Do not expect the GPS-CS1 to work reliably indoors. If you plan to drive to your architectural location shoots, the best place would be to leave it on the front or rear dashboard of a car, and, if needed, tweak the location in Photoshop elements 5 by dragging the push-pin around on the map.
    5. Battery life with a single AA battery is puny. GPS is not essential for me, otherwise I would probably consider something with a longer battery life, but these might not be supplied with geocoding software, or are inevitably double or triple the price (and size and weight). e.g. 49 hour SD card GPS logger and 32 hours for some of the Garmin eTrex models such as Garmin eTrex Vista Cx. There are even newer GPS units based on the SiRFstar III chipset that work faster and are more sensitive, but have limited battery life.
  9. why not just get a gps device and write down the exact location and the shot number? It might take you an extra minute, but you'll no camera limitations.
  10. did caleb condit ask a rhetorical question? if not, which gps device does caleb use?
    and how well <!-- has --> it worked in real world practice?
    digital camera embed the exposure information in the file. Not so long ago, those of
    us shooting film had to write down exposure information and shot number. It took a
    great deal of discipline, more than I could muster. Vive le EXIF! Vive le XML!

    Why not just get Downloader Pro? I've been using it for years to handle the transfer of images from my assorted cameras' CF cards. Makes file management easy, and now it can do the GPS tagging you're looking for. Should work for any camera, and many GPS devices.
  12. Many thanks Julian. You indeed answered all I need to ask about GPS device.
    To Caleb Condit: I did think about writting down the GPS position from my Tomtom, but there are two major problems: (a) appalling battery life, and (b) inconvenience => impracticality, at least for me.
    Again, thank you guys for this useful discussion.
  13. There is no real good solution for Canon users to use GPS directly with camera as is possible with with Nikons. One has to buy WFT for 800/$ to use GPS even with the all latest Canons DSLRs . What a pity. But one can try the latest item ATP Photo FInder which should work with Canon. It writes GPS data to memory card after your trip copleted but only to Jpgs. will report on this in next month.
  14. There is no real good solution for Canon users to use GPS directly with camera as is possible with with Nikons. One has to buy WFT for 800/$ to use GPS even with the all latest Canons DSLRs . What a pity. But one can try the latest item ATP Photo FInder which should work with Canon. It writes GPS data to memory card after your trip copleted but only to Jpgs. will report on this in next month.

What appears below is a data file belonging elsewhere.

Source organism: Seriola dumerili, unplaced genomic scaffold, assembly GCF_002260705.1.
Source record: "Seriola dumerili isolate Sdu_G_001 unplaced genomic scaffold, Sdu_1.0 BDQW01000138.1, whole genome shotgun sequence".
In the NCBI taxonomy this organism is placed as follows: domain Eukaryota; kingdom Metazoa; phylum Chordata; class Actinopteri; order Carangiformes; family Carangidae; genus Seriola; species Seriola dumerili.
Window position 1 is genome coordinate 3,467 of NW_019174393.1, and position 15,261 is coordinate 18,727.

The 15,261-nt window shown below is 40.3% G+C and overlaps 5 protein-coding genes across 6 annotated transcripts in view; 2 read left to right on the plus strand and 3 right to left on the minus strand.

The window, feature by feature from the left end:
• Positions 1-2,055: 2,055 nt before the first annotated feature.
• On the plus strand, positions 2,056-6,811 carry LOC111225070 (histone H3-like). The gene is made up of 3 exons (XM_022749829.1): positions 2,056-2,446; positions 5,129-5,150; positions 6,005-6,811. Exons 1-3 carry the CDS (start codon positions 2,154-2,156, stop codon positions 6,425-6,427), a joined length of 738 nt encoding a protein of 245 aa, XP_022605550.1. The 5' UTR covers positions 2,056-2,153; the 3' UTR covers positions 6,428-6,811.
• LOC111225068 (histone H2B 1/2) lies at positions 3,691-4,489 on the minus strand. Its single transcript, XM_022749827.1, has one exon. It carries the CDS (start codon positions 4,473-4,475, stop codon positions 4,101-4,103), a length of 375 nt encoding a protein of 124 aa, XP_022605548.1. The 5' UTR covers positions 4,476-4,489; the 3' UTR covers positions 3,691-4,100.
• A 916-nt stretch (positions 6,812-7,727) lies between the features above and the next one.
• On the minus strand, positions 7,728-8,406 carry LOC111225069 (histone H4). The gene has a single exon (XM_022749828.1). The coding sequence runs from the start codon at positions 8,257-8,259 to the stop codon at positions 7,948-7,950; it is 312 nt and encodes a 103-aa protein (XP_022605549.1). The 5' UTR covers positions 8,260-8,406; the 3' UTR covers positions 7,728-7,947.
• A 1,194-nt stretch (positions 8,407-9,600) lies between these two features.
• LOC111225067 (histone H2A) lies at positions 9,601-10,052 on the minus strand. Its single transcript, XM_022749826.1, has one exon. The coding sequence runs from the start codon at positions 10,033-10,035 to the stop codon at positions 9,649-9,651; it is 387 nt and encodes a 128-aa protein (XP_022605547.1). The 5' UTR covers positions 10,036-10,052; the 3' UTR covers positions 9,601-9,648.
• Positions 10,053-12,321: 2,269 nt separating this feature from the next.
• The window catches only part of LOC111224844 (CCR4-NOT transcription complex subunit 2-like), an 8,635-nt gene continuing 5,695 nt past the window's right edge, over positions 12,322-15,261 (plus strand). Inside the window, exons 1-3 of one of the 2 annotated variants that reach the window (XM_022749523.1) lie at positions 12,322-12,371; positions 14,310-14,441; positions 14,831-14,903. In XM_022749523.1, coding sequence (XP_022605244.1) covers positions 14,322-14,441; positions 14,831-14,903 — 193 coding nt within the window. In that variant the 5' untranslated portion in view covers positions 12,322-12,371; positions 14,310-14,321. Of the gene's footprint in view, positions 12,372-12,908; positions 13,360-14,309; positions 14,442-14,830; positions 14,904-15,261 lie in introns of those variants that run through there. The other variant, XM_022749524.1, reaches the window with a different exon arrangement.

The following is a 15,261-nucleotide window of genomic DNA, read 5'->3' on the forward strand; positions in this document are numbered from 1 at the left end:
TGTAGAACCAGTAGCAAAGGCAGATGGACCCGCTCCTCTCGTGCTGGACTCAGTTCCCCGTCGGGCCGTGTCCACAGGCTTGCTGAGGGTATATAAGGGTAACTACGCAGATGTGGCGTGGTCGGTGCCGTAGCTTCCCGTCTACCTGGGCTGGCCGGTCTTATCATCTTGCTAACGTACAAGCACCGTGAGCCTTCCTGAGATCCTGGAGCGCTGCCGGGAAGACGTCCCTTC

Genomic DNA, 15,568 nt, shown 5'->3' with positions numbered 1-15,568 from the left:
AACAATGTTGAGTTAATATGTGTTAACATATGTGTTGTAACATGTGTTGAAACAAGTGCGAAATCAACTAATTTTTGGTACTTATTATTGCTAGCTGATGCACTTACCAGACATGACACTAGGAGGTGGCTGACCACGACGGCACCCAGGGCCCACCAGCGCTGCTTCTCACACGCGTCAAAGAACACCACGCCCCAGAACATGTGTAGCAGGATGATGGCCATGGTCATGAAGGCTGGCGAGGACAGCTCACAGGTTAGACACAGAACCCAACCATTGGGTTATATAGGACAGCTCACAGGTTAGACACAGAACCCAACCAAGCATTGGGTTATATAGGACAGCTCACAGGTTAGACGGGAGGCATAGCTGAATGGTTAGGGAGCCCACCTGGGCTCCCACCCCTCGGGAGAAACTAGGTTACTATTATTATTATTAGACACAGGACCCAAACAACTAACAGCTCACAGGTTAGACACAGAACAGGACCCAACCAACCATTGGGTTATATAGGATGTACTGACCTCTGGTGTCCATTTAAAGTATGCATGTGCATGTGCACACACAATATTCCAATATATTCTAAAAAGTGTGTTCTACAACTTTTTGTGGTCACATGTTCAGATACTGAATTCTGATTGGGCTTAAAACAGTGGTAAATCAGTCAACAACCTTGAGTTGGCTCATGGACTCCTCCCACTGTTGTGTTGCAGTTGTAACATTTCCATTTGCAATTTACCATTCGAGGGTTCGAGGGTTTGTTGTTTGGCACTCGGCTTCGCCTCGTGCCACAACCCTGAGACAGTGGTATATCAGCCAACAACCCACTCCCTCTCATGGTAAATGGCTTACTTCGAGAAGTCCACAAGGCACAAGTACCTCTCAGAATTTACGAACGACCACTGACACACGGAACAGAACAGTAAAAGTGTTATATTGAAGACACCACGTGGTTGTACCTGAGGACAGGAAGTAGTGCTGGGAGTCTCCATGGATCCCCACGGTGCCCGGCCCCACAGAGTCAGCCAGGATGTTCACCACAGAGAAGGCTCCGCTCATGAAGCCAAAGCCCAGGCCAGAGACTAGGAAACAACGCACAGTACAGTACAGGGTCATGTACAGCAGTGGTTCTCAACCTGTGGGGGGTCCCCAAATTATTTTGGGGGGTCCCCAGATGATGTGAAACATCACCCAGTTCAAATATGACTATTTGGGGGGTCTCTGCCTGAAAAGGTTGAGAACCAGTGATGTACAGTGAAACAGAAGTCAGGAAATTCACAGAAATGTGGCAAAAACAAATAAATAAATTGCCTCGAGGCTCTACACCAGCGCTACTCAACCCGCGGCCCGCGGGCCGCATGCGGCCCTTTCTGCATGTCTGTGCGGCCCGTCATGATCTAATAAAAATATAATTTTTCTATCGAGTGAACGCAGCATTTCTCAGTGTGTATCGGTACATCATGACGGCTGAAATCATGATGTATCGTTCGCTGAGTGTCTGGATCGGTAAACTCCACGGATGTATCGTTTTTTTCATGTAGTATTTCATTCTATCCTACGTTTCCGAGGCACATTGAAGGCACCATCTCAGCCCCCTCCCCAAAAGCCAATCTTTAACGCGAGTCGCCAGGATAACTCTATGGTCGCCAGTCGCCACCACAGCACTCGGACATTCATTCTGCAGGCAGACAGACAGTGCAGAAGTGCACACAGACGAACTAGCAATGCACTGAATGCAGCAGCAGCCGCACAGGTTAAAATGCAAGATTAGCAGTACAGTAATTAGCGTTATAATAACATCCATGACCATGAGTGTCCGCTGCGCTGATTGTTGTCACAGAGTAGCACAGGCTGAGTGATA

15. The ATP PHOTO FINDER, is not a good option. It really lacks basic features. 1) time stamp is
    in UTC time and will vary greatly from the actual time you took the image. 2) It does not
    support raw files. It is very unreliable, powers off for no reason, each time you sync data you
    have to select your time zone. Its just not ready as a real world tool. I've had mine only a day
    and its going back.
  16. I used it for 3 months and I felt it's a very useful tool for Geotagging application.
    I have the SONY GPS-CS1, it's the first geotagging device on the market, but it's too stupid. Why ?
    1. ATP PhotoFinder has a LCD screen:
    It just provides a function to adjust and check your camera's clock.
    Nobody won't always watch the small sceen. Why ? Because it's not a navigation device to provide a map.
    To adjust the camera's clock is ensure the photo's record time and date can match PhotoFinder's GPS data.
    Like SONY's GPS-CS1, because it has no LCD screen to adjust my camera, so I often took a lot of photos but several can't be tagged successfully. Why ? Because the time record can't match and sync.. ATP PhotoFinder has a LCD screen, it's a benefit for users.

    2. Signal lost:
    As we know the GPS has 3 modes: Cold start/Warm start/Hot start.
    From my experience, any GPS device is easy to lose signals because the signal is easy to interfere by environment, especially tall building, cloudy day or even rainy day.
    But if the GPS device can receive the 1st signal and stable, anytime it can be a hot start mode as long as you don't power off it.
    What is the hot start mode? When you lost the signal, it can acquire the signal within 1 second depends on the GPS module chipset. I think SirF III can reach the standard and I ensure PhotoFinder can do.

    3. Built-in SD/MMC/MS card reader:
    It's also a benefit. I believe other similar products on the market, when they do the tagging function, PC is necessary. But they need to install a lot of softwares and steps to tag one photo. If I took 300pcs photos, how long I spend to repeat the step ? Find the location and tag to my photos.
    But PhotoFinder provides a OTG " On the Go " function, I can insert my SD or Memory Stick into the PhotoFinder directly, select the correct Time Zone then it will tag all my photos automatically.
    It's like a magic box and I don't need a PC to do it. And any brand of camera can use it. It's the biggest benefit.

    Geotagging is a new field and I believe more and more people will join it and find the joys.

    That's my experience, for everyone's reference.
    It's not a navigation device, PhotoFinder is a Geotagging tool, a magic box to tag all you photos.